For the first time I will exhibiting at Arkholme Book Fair on 23rd June. It is a very pretty spot, easier to get to than one might think, especially if you're anywhere near the M6 in the north of England as it is about 15 minutes from junction 35 of the M6. Or, about an hour from Skipton if you're coming from this part of Yorkshire: A65 to Kirby Lonsdale and turn left on the B6254.
In the light of its relatively little known merits I thought I'd ask Mr J, with his heritage and landscape writer's hat on, to give you a taste...
Book lovers considering visiting Arkholme Book Fair might ask themselves (if they have never been before) just where this little known village is, and what are the nearby highlights. After all, after a few hours perusing hundreds of wonderful books, what better than to explore the locale?
Arkholme is in Lunesdale, the Lune Valley, between the cobbled yards of Kirkby Lonsdale (a few miles upstream) and the historic port of Lancaster (downstream). Arkholme itself is a little gem. Its main street lies away from the busy traffic on the B6254 Carnforth to Kirkby Lonsdale road, and so the village is an oasis of calm and serenity. Barns, farm houses and cottages sit cheek by jowl with Victorian mansions and modern homes in as pleasing a mixture of styles as you could want, and the whole ensemble culminates in Arkholme's neat little parish church with a Norman motte – a large earthwork designed to repel invaders – standing in the church yard. The main street then spills out onto the fields of the Lune flood plain to a spot where, in former years, the river was forded and the road continued on to Melling and beyond. It's a charming place, and no mistake.
Hornby, a mile or two away, has another ancient earthwork – Castle Stede. This is an example of a Norman motte and bailey castle, with a great mound piled up to guard what once would have been a wooden palisade with a tower to guard the river crossing at Loyn Bridge. Nowadays the site is crowned with a rather incongruous World War II pill-box, but in the Middle Ages it formed part of a system of such forts across Lancashire and beyond. The village of Hornby possesses Hornby Castle which saw action in the English Civil War, but it was extensively remodelled in the Victorian period to give it the romantic aspect it enjoys today.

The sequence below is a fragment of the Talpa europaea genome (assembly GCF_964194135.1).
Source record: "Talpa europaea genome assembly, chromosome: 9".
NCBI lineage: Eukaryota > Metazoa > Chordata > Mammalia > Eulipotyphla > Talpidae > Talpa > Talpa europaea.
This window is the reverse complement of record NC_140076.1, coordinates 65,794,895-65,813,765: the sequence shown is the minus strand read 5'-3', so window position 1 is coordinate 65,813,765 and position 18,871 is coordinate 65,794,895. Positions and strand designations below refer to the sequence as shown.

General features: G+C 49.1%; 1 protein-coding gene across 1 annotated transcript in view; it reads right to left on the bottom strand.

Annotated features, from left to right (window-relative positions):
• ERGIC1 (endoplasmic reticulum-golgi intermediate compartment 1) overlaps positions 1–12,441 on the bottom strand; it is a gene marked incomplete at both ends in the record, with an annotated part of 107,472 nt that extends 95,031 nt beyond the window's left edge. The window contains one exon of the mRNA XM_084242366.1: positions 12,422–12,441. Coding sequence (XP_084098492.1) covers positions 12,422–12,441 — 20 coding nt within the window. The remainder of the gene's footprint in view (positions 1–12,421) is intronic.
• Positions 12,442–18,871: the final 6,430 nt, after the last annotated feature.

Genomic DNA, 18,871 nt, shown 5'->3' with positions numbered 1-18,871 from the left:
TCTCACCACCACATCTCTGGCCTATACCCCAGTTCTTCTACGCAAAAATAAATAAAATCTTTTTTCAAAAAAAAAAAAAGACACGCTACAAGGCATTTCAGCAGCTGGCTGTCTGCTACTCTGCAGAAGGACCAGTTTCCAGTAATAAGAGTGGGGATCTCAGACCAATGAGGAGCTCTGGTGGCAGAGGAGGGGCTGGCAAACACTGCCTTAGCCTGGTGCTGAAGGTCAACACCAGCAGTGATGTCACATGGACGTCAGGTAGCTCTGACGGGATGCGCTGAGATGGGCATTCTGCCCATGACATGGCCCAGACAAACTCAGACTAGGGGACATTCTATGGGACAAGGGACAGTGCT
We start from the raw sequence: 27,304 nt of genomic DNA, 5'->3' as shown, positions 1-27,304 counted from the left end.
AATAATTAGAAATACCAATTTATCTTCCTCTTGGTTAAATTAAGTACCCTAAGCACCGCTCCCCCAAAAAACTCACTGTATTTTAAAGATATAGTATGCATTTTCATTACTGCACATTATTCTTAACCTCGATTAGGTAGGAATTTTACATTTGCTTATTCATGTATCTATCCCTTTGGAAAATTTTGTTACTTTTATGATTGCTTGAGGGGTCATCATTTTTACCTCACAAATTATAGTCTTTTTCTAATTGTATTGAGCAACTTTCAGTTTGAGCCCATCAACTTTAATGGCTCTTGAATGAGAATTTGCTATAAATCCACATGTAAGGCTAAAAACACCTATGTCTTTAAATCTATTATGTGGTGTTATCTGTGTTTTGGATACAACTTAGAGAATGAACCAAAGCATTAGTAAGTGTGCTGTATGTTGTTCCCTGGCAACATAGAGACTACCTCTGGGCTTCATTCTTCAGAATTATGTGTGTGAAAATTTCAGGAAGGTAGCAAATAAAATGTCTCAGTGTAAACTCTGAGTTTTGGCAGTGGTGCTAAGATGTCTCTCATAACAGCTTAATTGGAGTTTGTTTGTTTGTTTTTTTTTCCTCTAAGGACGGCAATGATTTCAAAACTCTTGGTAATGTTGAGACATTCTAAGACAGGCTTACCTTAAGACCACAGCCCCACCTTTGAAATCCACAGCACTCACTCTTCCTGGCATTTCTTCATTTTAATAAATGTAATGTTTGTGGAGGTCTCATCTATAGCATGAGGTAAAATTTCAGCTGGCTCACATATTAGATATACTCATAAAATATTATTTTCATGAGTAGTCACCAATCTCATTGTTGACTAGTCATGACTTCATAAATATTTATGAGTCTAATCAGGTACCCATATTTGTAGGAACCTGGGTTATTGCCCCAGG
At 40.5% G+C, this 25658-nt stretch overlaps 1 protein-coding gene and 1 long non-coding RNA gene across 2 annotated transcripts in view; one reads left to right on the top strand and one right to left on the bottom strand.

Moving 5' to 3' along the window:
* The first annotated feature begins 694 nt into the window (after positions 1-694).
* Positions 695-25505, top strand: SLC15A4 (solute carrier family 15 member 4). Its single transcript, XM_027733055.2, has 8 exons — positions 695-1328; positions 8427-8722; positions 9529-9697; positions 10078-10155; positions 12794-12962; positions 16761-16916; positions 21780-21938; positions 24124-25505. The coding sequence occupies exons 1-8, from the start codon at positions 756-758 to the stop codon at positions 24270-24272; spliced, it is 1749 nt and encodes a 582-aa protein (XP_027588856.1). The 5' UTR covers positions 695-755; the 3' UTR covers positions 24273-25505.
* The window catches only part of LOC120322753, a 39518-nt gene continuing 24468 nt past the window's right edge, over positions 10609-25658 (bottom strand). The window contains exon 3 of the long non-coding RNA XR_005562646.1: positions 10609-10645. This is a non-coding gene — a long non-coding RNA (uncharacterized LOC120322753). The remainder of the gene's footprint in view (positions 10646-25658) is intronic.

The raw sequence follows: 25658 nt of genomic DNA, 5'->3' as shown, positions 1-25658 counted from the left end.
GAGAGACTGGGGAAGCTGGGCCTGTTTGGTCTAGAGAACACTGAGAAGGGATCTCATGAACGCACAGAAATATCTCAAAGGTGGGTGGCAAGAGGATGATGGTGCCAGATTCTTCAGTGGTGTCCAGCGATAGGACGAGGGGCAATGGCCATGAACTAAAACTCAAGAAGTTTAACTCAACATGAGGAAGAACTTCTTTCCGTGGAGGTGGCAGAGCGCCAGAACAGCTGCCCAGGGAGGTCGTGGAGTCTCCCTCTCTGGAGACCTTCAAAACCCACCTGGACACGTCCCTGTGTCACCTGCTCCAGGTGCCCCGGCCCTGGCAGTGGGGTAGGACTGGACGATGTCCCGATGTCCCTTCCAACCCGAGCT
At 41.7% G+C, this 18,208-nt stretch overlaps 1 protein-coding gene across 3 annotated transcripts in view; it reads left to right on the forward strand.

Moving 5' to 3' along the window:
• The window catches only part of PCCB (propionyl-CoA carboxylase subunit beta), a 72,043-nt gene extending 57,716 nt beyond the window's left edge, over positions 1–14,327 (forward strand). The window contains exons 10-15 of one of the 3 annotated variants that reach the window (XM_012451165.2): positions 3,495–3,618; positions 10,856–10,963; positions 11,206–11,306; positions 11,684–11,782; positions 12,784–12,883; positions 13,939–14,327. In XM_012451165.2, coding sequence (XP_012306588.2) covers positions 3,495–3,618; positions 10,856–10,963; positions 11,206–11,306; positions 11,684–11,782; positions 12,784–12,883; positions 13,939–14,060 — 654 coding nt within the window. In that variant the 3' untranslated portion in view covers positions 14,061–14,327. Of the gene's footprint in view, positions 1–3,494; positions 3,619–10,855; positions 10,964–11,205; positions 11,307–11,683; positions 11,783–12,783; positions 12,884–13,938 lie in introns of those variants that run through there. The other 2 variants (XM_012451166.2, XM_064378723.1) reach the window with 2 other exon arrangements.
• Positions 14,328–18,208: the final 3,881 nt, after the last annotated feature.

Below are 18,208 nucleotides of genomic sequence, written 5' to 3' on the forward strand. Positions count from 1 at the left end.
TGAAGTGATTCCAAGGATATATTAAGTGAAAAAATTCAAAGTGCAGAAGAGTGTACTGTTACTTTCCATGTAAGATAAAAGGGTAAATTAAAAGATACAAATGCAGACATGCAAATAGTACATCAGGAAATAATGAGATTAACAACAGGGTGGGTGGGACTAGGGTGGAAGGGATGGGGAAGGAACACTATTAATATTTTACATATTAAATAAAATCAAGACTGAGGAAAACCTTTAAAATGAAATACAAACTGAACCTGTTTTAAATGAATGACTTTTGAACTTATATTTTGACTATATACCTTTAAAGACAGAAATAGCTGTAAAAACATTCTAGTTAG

Upstream at Kirkby Lonsdale visitors gaze from the parapet of Devil's Bridge to the triangular cut-waters below where the Lune babbles beneath three mighty arches. This is the last gasp of the Westmorland Lune; only a few yards downstream, past the rocks where summer visitors bask, the river enters Lancashire and becomes a broad and majestic presence in the landscape as it meanders through a scene of pastoral beauty, a typically English patchwork of fields with hawthorn hedges separating pastures, lanes and copses.
A mile or two away are the little hamlets of Over Burrow and Nether Burrow. Here, two millennia ago, stood the Roman settlement of Calacum, now no more than tell-tale marks on the ground. For centuries historians and antiquarians had no knowledge of this busy Roman station. Indeed, all that remained was the lore of the local people which insisted that on this spot stood “a city”. No doubt many a sophisticated urban intellectual laughed at the fairy stories of these backward Lancastrian farming folk. Until someone tested the theory with spade and trowel that is!
So Arkholme is set in a fascinating area, full of beauty and history. As you drive to the Book Fair, don't ignore its lovely setting. Lunesdale is a charming spot, well worth a visit. Perhaps make a weekend of it!
Arkholme Book Fair is on 23rd June, 10am-4pm and you may download a complimentary ticket here. The full address is Arkholme Village Hall, Arkholme, Carnforth, Lancashire LA6 1AT.
Photo credits (copyright for the photos remains with the photographers): the first two, showing Arkholme church and then Hornby Castle, are by Matthew Emmott. Matthew blogs on castles, towers and fortified houses in Westmorland and Cumberland and you can visit here.
The last photograph is by my fellow bookseller and PBFA member Brigid Irwin of The Book House. Brigid organises the Arkholme Book Fair on behalf of us all and you can browse previous years' photos on her website here.